To investigate whether the cells in the GC, expressing an active CB2 receptor, indeed represent activated B lymphocytes engaged in the GC response, we analyzed coexpression of CD40 or Ki-67 with CB2. The cells in the GC showing intense staining with anti-N-terminal CB2 were highly CD40 and Ki67 positive as well (Fig. 5, A and B). No costaining was observed using anti-Ki-67 and the C-terminal specific CB2 Ab (Fig. 5 C).

FIGURE 5.

Coexpression of CD40- and Ki67-positive GC cells. Coexpression of CD40- and Ki67-positive cells in the GCs of secondary follicles of lymph nodes using the N-terminal anti-CB2 Ab (A, ×10 and ×20, respectively; B, ×20 and ×40, respectively). The C-terminal anti-CB2 Ab was used to determine coexpression of Ki-67-positive GC cells (C, ×20 and ×40, respectively). Open rectangles represent magnifications of areas of interest. Costaining is indicated by purple membrane staining of CB2 and CD40 (A) or red membrane staining (N-terminal CB2) with blue nuclear staining (Ki-67; B). Cells are either highly red (membrane/cytoplasmatic) or blue (nuclear) stained when costaining is absent (C).

FIGURE 5.

Coexpression of CD40- and Ki67-positive GC cells. Coexpression of CD40- and Ki67-positive cells in the GCs of secondary follicles of lymph nodes using the N-terminal anti-CB2 Ab (A, ×10 and ×20, respectively; B, ×20 and ×40, respectively). The C-terminal anti-CB2 Ab was used to determine coexpression of Ki-67-positive GC cells (C, ×20 and ×40, respectively). Open rectangles represent magnifications of areas of interest. Costaining is indicated by purple membrane staining of CB2 and CD40 (A) or red membrane staining (N-terminal CB2) with blue nuclear staining (Ki-67; B). Cells are either highly red (membrane/cytoplasmatic) or blue (nuclear) stained when costaining is absent (C).

Close modal

CB2 receptor-specific migration is enhanced by CD40-specific stimulation

Coexpression of CD40 and active CB2 receptors on B cells in the GC prompted us to investigate a functional interaction between those two molecules. CB2 has been described as a G protein-coupled receptor (GPCR) involved in migration following exposure to the endocannabinoid, 2-AG (7). We studied CB2/CD40 interaction using the Raji B cell line as a model. First, CD40 membrane expression on Raji was demonstrated by flow cytometry (Fig. 6,A). Using the N-terminal specific CB2 Ab, protein expression was observed in the cytoplasm of these cells (Fig. 6,C), as was observed by the immunohistochemical analysis (Fig. 3). CB2 membrane expression was undetectable (Fig. 6 B).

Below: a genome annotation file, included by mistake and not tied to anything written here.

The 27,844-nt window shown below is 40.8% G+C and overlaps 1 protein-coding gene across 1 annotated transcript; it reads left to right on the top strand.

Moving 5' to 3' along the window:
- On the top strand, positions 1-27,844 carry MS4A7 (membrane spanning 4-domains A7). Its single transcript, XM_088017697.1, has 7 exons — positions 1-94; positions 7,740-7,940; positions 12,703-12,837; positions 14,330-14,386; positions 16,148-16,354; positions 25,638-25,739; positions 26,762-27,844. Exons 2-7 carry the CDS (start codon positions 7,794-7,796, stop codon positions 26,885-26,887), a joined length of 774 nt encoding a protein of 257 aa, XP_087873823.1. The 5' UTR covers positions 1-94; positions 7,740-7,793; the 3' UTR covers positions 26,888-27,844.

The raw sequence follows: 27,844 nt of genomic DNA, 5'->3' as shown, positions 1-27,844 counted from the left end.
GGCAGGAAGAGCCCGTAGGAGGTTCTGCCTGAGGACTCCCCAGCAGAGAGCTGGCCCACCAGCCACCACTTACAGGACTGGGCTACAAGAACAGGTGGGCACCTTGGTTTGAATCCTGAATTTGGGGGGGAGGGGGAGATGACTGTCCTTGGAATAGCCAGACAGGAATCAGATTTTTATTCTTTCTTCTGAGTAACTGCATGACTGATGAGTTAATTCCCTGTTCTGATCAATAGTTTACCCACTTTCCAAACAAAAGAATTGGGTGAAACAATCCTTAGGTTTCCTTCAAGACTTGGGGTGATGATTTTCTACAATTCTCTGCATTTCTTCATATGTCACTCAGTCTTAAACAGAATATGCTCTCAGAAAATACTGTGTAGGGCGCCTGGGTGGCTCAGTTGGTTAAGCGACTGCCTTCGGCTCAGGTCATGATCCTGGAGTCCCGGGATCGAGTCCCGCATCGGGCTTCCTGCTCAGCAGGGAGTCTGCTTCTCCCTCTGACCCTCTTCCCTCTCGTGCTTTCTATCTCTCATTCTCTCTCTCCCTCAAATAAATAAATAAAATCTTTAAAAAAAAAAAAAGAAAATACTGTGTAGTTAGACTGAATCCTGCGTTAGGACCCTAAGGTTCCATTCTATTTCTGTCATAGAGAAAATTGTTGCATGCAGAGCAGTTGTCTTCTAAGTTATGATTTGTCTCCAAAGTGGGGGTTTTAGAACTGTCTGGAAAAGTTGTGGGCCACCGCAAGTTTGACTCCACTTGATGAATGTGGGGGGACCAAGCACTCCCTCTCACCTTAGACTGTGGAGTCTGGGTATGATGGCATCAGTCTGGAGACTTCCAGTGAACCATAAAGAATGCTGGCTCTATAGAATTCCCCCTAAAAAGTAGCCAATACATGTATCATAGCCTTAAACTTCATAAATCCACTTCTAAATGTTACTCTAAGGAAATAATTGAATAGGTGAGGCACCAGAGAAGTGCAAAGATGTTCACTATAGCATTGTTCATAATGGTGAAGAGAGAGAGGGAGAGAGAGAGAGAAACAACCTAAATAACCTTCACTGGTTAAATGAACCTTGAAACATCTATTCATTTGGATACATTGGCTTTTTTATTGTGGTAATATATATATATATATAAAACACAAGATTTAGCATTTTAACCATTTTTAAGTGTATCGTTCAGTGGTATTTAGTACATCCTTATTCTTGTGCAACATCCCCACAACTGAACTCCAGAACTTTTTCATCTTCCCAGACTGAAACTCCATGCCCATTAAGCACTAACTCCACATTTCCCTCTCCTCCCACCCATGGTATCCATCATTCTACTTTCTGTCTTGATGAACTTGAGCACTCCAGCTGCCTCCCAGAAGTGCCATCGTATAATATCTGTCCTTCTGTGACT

FIGURE 6.

CD40 and CB2 expression in Raji cell line. Flow cytometry of Raji cells determining CD40 expression (A). CB2 membrane expression on nonpermeabilized cells (B) and intracellular CB2 protein in permeabilized cells (C) were analyzed using the N-terminal specific anti-CB2 receptor Ab. The filled areas represent CD40 (A)- or CB2 (B)-positive cells; the gray lines (A and B) represent background staining (only secondary Ab). The green dots represent CB2 protein in the cytoplasm; blue counterstain with 4′,6′-diamidino-2-phenylindole reflects the nuclei of Raji cells.

FIGURE 6.

CD40 and CB2 expression in Raji cell line. Flow cytometry of Raji cells determining CD40 expression (A). CB2 membrane expression on nonpermeabilized cells (B) and intracellular CB2 protein in permeabilized cells (C) were analyzed using the N-terminal specific anti-CB2 receptor Ab. The filled areas represent CD40 (A)- or CB2 (B)-positive cells; the gray lines (A and B) represent background staining (only secondary Ab). The green dots represent CB2 protein in the cytoplasm; blue counterstain with 4′,6′-diamidino-2-phenylindole reflects the nuclei of Raji cells.

Close modal

Next, transwell assays were conducted to investigate migration in response to distinct stimuli (Fig. 7). Raji cells moderately migrated upon stimulation with 2-AG (Fig. 7,A). However, following stimulation with an anti-sCD40 Ab, enhanced migration was observed upon exposure to 2-AG. This migration was specific because the CB2 receptor inverse agonist (SR144528) completely abolished this effect. The CB1 receptor-specific antagonist (SR 141716) did not influence the sCD40-enhanced migration (Fig. 7,A). An iCD40-specific Ab, when added in 10-fold excess, completely abolished the sCD40-enhanced 2-AG-induced migration of Raji cells (Fig. 7,B). nCD40 Abs serving as a control did not enhance 2-AG-induced migration (Fig. 7 B). CB2 membrane expression did not detectably increase following exposure to the sCD40 Ab, as determined by flow cytometry (data not shown).